Today Stein tried...I'm not sure what. It's almost as if any attempt at understanding the issues was deliberately avoided in preference for sensationalist shitstirring. Either that or the L.A. Times is now hiring sub-grade morons to write op-eds. I suppose the latter is possible - after all, NRO and the Washington Times have been doing it for years.
Why am I so pissed? Take a look.
I DON'T SUPPORT our troops. This is a particularly difficult opinion to have, especially if you are the kind of person who likes to put bumper stickers on his car. Supporting the troops is a position that even Calvin is unwilling to urinate on.And being against the war and saying you support the troops is one of the wussiest positions the pacifists have ever taken — and they're wussy by definition. It's as if the one lesson they took away from Vietnam wasn't to avoid foreign conflicts with no pressing national interest but to remember to throw a parade afterward. Is this guy being paid by Karl Rove to give the wingnuts hardons?
I'm sure I'd like the troops. They seem gutsy, young and up for anything. If you're wandering into a recruiter's office and signing up for eight years of unknown danger, I want to hang with you in Vegas.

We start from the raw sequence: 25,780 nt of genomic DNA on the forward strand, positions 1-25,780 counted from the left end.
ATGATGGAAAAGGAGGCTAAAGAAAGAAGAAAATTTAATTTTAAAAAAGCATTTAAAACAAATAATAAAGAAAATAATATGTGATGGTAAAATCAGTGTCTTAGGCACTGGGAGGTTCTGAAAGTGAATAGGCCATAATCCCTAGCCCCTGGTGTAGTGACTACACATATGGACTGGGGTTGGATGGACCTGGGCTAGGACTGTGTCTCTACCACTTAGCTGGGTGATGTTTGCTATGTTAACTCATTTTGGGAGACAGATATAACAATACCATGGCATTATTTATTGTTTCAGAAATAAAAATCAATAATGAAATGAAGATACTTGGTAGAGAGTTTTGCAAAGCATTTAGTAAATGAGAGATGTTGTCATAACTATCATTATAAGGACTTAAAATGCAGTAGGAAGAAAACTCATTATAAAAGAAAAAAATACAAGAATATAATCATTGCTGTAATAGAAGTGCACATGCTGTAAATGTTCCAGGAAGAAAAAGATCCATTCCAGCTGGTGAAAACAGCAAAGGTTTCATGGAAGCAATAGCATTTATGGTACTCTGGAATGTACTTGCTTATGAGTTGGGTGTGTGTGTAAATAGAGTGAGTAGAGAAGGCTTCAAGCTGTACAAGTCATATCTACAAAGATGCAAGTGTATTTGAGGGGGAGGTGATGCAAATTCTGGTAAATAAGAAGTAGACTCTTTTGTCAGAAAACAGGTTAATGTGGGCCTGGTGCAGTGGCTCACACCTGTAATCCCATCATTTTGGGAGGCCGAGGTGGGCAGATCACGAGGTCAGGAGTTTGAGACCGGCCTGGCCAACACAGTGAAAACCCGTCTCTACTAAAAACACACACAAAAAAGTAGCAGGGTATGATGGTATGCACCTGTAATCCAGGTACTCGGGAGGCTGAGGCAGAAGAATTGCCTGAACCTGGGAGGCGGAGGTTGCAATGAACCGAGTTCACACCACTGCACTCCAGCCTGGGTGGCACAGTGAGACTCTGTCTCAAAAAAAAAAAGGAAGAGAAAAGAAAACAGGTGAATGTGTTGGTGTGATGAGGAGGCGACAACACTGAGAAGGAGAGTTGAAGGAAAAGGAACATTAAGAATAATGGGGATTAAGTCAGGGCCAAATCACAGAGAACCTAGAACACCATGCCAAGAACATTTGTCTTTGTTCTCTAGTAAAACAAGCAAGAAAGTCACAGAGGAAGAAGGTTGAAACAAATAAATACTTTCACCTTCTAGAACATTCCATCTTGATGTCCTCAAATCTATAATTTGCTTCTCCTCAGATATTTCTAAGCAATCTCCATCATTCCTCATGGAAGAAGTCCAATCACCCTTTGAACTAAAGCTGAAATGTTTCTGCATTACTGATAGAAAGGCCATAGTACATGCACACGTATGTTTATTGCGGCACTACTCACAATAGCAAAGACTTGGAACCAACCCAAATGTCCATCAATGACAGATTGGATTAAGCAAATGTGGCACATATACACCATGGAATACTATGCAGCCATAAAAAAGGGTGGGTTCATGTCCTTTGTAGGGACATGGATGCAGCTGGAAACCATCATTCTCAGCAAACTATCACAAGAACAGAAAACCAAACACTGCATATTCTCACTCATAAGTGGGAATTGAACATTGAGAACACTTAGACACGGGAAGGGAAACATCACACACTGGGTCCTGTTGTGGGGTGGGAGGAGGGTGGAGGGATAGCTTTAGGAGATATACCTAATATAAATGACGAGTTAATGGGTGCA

And I've got no problem with other people — the ones who were for the Iraq war — supporting the troops. If you think invading Iraq was a good idea, then by all means, support away. Load up on those patriotic magnets and bracelets and other trinkets the Chinese are making money off of.
But I'm not for the war.
He has a couple of valid points - mostly about yellow car sticker ribbons not aising the troops, only some Chinese entrepreneurs - but he's totally unglued on this whole thing about if your against the war you can't be for the troops. Of course, that's the bit the wingnuts have honed in on, saying all liberals secretly feel that way, and the bit that means this column should've been used to wipe his ass with instead of being submitted for publication.
Look, for those who are hard of understanding. My family has a long tradition of being lefties - most of my uncles held elected posts for the Labour Party. They all also fought in WW2, in Africa, Europe and Asia. My Grandfather was one of the founders of the Communist Party in Great Britain. He fought in Europe against the Nazis and twice only escaped death by sheer accident - once when a sniper's bullet hit the binoculars he had illegally looted from a dead German officer and once when a shell hit the bunker he had 30 seconds before been playing cards in, killing his entire section. In Holland, he was told by his commanding officer to crawl forward towards a dug-in Tiger tank with the platoons only PIAT (a primitive anti-tank missile) and "have a go". His response was "after you, Sir" - a perfectly reasonable and legal answer to any order of that idiocy. The officer demured...since the attempt would have been suicide.